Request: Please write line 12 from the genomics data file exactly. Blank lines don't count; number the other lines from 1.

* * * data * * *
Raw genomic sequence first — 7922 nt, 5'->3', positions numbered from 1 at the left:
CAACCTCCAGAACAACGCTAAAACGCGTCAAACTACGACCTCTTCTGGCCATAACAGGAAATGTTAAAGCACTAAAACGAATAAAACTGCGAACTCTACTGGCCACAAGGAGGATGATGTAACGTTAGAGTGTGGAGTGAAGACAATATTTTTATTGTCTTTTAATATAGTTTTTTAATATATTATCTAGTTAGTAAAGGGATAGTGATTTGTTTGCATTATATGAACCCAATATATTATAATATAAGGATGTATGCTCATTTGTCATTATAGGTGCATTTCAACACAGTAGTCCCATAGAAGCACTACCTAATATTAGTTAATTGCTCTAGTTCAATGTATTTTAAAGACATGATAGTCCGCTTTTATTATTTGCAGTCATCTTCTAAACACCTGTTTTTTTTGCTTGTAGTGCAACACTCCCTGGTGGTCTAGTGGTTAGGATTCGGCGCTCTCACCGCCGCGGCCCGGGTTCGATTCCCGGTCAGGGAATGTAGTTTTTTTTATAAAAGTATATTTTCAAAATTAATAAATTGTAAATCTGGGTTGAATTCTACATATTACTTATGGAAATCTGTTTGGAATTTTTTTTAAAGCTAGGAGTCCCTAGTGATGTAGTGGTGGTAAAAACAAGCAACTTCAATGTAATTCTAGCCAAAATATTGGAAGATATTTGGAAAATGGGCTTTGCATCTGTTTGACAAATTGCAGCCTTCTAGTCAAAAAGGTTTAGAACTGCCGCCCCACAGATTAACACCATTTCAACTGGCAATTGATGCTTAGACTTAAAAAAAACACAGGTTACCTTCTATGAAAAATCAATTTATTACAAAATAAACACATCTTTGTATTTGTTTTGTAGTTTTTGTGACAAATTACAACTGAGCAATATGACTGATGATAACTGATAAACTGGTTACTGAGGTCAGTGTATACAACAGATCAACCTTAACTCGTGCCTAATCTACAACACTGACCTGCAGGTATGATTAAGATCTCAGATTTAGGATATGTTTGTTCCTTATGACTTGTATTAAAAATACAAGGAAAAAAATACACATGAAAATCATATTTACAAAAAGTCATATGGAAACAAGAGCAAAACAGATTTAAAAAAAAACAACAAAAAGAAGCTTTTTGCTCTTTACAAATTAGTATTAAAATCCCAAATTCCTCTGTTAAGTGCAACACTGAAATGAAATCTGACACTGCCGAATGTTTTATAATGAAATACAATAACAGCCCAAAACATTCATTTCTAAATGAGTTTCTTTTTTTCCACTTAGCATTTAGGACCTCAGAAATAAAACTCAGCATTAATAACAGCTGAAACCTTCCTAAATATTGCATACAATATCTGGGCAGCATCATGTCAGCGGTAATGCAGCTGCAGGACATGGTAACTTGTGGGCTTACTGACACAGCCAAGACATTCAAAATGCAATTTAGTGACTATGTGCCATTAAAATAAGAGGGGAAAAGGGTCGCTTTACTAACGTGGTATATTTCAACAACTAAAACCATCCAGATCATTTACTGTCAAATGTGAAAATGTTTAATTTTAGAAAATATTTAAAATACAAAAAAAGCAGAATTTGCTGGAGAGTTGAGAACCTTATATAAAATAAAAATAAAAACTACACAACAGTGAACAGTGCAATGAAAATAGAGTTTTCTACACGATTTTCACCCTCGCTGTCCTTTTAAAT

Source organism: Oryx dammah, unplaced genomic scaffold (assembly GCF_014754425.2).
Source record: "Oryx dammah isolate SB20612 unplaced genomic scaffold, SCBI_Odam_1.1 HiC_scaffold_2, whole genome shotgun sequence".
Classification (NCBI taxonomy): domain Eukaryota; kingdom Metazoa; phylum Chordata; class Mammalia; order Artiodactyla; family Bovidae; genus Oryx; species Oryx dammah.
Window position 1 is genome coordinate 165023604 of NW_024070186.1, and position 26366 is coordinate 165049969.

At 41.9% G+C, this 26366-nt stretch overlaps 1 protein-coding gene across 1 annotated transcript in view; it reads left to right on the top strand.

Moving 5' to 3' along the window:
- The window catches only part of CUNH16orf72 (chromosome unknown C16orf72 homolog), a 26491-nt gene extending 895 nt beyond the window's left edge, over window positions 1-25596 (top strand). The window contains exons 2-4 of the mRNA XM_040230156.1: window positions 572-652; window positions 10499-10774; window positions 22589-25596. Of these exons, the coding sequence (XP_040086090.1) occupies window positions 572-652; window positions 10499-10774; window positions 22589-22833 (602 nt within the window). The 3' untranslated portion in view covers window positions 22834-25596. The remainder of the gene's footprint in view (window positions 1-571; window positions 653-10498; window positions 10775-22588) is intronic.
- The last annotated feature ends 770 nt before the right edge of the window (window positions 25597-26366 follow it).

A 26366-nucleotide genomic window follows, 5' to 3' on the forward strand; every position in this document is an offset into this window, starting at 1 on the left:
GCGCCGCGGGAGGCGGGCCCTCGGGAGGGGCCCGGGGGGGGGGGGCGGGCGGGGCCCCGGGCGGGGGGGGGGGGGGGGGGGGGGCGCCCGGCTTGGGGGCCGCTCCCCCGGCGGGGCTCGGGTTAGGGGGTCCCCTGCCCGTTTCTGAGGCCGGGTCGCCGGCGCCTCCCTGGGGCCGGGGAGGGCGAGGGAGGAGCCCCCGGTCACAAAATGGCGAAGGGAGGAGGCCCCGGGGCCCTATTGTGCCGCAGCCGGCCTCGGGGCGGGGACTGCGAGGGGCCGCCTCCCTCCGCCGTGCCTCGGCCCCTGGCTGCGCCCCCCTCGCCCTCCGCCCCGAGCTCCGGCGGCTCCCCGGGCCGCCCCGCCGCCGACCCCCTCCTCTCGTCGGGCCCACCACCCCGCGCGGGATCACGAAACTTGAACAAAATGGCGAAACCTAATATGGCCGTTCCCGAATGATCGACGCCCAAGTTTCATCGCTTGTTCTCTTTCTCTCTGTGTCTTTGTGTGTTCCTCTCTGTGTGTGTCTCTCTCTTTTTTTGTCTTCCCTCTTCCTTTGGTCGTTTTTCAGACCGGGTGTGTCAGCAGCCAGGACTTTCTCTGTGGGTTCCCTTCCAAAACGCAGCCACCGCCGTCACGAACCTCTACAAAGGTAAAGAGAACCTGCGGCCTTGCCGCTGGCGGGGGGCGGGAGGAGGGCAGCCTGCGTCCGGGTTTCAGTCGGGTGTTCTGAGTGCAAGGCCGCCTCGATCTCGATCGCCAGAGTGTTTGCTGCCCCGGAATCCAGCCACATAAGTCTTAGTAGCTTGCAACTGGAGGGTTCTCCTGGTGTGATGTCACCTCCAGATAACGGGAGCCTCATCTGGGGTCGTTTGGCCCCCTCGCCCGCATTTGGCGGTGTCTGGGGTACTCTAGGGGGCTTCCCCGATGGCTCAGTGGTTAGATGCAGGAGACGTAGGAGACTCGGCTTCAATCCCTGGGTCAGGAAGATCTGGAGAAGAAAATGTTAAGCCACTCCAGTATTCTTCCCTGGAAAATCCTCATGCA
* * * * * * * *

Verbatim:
GCGCCGCGGGAGGCGGGCCCTCGGGAGGGGCCCGGGGGGGGGGGGCGGGCGGGGCCCCGGGCGGGGGGGGGGGGGGGGGGGGGGCGCCCGGCTTGGGGGCCGCTCCCCCGGCGGGGCTCGGGTTAGGGGGTCCCCTGCCCGTTTCTGAGGCCGGGTCGCCGGCGCCTCCCTGGGGCCGGGGAGGGCGAGGGAGGAGCCCCCGGTCACAAAATGGCGAAGGGAGGAGGCCCCGGGGCCCTATTGTGCCGCAGCCGGCCTCGGGGCGGGGACTGCGAGGGGCCGCCTCCCTCCGCCGTGCCTCGGCCCCTGGCTGCGCCCCCCTCGCCCTCCGCCCCGAGCTCCGGCGGCTCCCCGGGCCGCCCCGCCGCCGACCCCCTCCTCTCGTCGGGCCCACCACCCCGCGCGGGATCACGAAACTTGAACAAAATGGCGAAACCTAATATGGCCGTTCCCGAATGATCGACGCCCAAGTTTCATCGCTTGTTCTCTTTCTCTCTGTGTCTTTGTGTGTTCCTCTCTGTGTGTGTCTCTCTCTTTTTTTGTCTTCCCTCTTCCTTTGGTCGTTTTTCAGACCGGGTGTGTCAGCAGCCAGGACTTTCTCTGTGGGTTCCCTTCCAAAACGCAGCCACCGCCGTCACGAACCTCTACAAAGGTAAAGAGAACCTGCGGCCTTGCCGCTGGCGGGGGGCGGGAGGAGGGCAGCCTGCGTCCGGGTTTCAGTCGGGTGTTCTGAGTGCAAGGCCGCCTCGATCTCGATCGCCAGAGTGTTTGCTGCCCCGGAATCCAGCCACATAAGTCTTAGTAGCTTGCAACTGGAGGGTTCTCCTGGTGTGATGTCACCTCCAGATAACGGGAGCCTCATCTGGGGTCGTTTGGCCCCCTCGCCCGCATTTGGCGGTGTCTGGGGTACTCTAGGGGGCTTCCCCGATGGCTCAGTGGTTAGATGCAGGAGACGTAGGAGACTCGGCTTCAATCCCTGGGTCAGGAAGATCTGGAGAAGAAAATGTTAAGCCACTCCAGTATTCTTCCCTGGAAAATCCTCATGCA